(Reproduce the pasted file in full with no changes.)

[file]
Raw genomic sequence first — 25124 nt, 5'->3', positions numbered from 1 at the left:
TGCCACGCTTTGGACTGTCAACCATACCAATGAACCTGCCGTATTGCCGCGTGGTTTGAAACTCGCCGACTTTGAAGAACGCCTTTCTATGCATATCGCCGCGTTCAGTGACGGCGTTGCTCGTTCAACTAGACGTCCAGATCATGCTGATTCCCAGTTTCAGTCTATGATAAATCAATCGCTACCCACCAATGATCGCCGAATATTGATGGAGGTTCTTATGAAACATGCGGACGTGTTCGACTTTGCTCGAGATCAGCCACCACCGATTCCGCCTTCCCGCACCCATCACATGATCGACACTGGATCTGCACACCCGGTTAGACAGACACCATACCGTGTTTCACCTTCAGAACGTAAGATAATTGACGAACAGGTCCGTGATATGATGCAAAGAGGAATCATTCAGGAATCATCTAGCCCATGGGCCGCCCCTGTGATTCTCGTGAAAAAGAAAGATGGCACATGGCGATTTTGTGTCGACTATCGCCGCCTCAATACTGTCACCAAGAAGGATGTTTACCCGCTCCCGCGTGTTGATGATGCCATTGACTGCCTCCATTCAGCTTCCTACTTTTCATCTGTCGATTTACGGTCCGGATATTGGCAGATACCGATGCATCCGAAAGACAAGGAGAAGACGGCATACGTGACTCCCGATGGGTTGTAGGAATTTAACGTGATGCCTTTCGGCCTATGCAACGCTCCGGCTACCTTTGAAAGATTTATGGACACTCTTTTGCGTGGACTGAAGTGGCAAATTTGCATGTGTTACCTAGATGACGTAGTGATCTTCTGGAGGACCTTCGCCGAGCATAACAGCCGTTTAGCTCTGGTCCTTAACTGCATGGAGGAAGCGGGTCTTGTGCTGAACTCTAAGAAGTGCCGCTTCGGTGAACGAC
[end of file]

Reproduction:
Raw genomic sequence first — 25124 nt, 5'->3', positions numbered from 1 at the left:
TGCCACGCTTTGGACTGTCAACCATACCAATGAACCTGCCGTATTGCCGCGTGGTTTGAAACTCGCCGACTTTGAAGAACGCCTTTCTATGCATATCGCCGCGTTCAGTGACGGCGTTGCTCGTTCAACTAGACGTCCAGATCATGCTGATTCCCAGTTTCAGTCTATGATAAATCAATCGCTACCCACCAATGATCGCCGAATATTGATGGAGGTTCTTATGAAACATGCGGACGTGTTCGACTTTGCTCGAGATCAGCCACCACCGATTCCGCCTTCCCGCACCCATCACATGATCGACACTGGATCTGCACACCCGGTTAGACAGACACCATACCGTGTTTCACCTTCAGAACGTAAGATAATTGACGAACAGGTCCGTGATATGATGCAAAGAGGAATCATTCAGGAATCATCTAGCCCATGGGCCGCCCCTGTGATTCTCGTGAAAAAGAAAGATGGCACATGGCGATTTTGTGTCGACTATCGCCGCCTCAATACTGTCACCAAGAAGGATGTTTACCCGCTCCCGCGTGTTGATGATGCCATTGACTGCCTCCATTCAGCTTCCTACTTTTCATCTGTCGATTTACGGTCCGGATATTGGCAGATACCGATGCATCCGAAAGACAAGGAGAAGACGGCATACGTGACTCCCGATGGGTTGTAGGAATTTAACGTGATGCCTTTCGGCCTATGCAACGCTCCGGCTACCTTTGAAAGATTTATGGACACTCTTTTGCGTGGACTGAAGTGGCAAATTTGCATGTGTTACCTAGATGACGTAGTGATCTTCTGGAGGACCTTCGCCGAGCATAACAGCCGTTTAGCTCTGGTCCTTAACTGCATGGAGGAAGCGGGTCTTGTGCTGAACTCTAAGAAGTGCCGCTTCGGTGAACGAC